Prisoner of Gender


Madhusudan Ghosh

Gender inequality is one of the major challenges facing India’s policy-makers who are trying to achieve ‘a faster, sustainable and more inclusive growth’. For growth to be inclusive, the people, irrespective of gender, must have the opportunity to participate productively in the growth process.
However, despite significant economic progress over the past 25 years, gender inequalities in such critical spheres as education, health, employment and income have been conspicuous. In terms of welfare and equity, such inequalities are considered to be a form of injustice to women as they lower their well-being, and curtail economic growth and its associated benefits.
One of the Millennium Development Goals (MDGs) set for 2015 was to ‘promote gender equality and empower women’.
It proposed to eliminate gender disparity in education and empower women by increasing their share in non-agricultural wage employment and the proportion of seats occupied by them in Parliament. Similarly, one of the Sustainable Development Goals set for 2030, replacing the MDGs, is to ‘achieve gender equality and empower all women and girls’.
It has been argued that “gender equality is not only a fundamental human right, but a necessary foundation for a peaceful, prosperous and sustainable world. Providing women and girls with equal access to education, health care, decent work, and representation in political and economic decision-making processes will fuel sustainable economies and benefit societies and humanity at large”.
Gender inequality in education adversely affects economic growth, as it reduces the average quota of human capital by excluding qualified girls. Female education has a positive impact on the next generation’s education and impacts fertility and infant mortality. A reduced fertility level lowers the dependency ratio and offers a ‘demographic dividend’ with a positive impact on economic growth.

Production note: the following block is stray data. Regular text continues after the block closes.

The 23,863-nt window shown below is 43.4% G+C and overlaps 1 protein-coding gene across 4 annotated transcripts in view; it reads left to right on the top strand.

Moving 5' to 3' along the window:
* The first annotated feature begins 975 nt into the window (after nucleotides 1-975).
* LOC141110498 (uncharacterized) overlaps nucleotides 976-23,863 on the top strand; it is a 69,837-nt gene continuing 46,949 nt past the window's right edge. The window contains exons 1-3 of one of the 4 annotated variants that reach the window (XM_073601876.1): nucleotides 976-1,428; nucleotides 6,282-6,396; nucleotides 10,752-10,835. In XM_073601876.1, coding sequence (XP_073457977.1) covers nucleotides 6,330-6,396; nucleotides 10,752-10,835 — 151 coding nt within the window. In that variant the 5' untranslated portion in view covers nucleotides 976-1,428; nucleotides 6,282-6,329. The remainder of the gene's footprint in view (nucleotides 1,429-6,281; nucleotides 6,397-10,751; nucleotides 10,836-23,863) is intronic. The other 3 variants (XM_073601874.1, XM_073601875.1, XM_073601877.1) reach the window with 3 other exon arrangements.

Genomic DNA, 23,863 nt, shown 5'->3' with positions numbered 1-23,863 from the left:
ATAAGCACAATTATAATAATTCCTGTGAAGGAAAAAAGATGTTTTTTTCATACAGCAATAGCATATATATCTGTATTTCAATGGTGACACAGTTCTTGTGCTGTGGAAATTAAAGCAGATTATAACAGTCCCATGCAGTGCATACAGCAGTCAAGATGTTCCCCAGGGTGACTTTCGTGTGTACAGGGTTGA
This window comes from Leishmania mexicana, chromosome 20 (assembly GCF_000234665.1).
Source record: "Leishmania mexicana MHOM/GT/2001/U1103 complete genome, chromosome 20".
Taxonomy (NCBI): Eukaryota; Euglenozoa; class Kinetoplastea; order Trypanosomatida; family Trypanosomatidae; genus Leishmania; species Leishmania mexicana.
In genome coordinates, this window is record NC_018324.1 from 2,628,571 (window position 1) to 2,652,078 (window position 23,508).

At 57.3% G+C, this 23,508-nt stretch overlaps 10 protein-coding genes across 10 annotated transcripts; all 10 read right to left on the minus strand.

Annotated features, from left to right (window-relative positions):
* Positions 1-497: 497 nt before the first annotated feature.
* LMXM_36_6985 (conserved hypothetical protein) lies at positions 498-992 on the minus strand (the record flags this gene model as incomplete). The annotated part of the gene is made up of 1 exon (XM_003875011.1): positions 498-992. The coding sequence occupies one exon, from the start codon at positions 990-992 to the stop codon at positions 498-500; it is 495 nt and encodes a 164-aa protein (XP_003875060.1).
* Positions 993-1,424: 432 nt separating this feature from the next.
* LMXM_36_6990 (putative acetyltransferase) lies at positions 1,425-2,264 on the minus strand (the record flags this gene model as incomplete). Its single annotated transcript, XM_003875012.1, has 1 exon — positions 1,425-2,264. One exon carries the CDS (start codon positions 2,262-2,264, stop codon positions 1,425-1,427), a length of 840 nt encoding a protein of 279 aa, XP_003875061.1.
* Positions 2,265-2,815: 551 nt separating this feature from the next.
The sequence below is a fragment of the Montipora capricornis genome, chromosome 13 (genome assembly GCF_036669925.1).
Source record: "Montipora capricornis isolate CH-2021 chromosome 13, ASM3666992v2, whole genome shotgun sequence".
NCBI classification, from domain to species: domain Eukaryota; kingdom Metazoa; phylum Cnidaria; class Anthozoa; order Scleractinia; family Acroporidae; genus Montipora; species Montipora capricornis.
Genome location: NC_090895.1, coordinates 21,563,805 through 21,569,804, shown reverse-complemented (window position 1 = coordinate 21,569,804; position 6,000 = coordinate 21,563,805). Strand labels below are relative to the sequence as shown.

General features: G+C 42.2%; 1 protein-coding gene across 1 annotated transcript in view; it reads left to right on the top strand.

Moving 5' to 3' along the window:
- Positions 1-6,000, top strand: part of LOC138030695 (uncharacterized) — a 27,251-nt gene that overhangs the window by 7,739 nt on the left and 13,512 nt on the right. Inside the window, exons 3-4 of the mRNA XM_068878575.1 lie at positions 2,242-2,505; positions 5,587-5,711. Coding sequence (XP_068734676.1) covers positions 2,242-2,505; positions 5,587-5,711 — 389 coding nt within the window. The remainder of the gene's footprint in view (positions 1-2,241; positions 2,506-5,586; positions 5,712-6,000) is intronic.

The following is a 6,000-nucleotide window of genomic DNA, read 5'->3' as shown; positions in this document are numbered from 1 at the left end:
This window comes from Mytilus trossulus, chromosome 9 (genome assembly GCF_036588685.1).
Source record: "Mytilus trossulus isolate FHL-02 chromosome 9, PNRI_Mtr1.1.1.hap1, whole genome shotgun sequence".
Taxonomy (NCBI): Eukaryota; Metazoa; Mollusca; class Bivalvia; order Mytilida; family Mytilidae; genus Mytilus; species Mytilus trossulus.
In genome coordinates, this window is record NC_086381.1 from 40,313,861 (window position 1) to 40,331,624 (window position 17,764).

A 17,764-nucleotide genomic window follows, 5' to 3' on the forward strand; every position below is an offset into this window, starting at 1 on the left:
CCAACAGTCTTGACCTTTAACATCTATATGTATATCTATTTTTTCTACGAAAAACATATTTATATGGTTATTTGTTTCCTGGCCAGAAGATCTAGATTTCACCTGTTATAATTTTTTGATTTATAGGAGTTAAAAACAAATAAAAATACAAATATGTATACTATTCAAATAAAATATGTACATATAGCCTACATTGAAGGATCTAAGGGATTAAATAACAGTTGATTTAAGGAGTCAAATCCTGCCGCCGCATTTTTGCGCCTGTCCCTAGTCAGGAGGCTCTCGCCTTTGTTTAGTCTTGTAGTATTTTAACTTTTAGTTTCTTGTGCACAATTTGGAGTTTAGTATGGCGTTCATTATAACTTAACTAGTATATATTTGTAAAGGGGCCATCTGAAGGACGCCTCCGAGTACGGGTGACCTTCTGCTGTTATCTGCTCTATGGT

Similarly, gender inequality in employment reduces the pool of talented workers and the average quality of the workforce. As a result, the average productivity and economic growth declines. Women’s employment and earnings increase their bargaining power in the family. This can have beneficial effects not only for the women concerned, but also for economic growth through higher savings and more productive investments and use.
It also helps higher investments in the education and health of their children, promoting future human capital and economic growth. Thus, women’s employment is essential for promoting overall gender equity, as gender equality in livelihoods can contribute to equality in other domains.
Regretfully, gender inequality is persistent and takes on many forms in India, rooted in socio-economic-cultural practices. As a result, women are disproportionately under-represented in economic and other activities. A predominantly patriarchal environment governs women’s lives from birth to death; they face discrimination in terms of social, political, educational and economic opportunities, resulting in continued dominance of patriarchal practices in society.
These practices have profound economic consequences because they do not permit society to fully utilise the talent inherent in women, representing 48.5% of India’s population of 1.22 billion (2011).
Gender inequality can arise due to gaps in (i) economic participation and opportunities; (ii) educational attainment; (iii) health and survival; and, (iv) political empowerment. These domains are inter-related; progress in one domain can bring about change in another. Progress in any one domain without progress in the others is not enough to achieve the overall objective of gender equality.
The Global Gender Gap Index (GGGI) is a composite measure of gender inequality combining the gender gaps in the 4 categories. As per GGGI 2017, India ranked 108 among 144 countries. Some of the Asian countries (viz., Philippines, Thailand, China, Singapore, Malaysia, and Bangladesh) performed better than India in GGGI.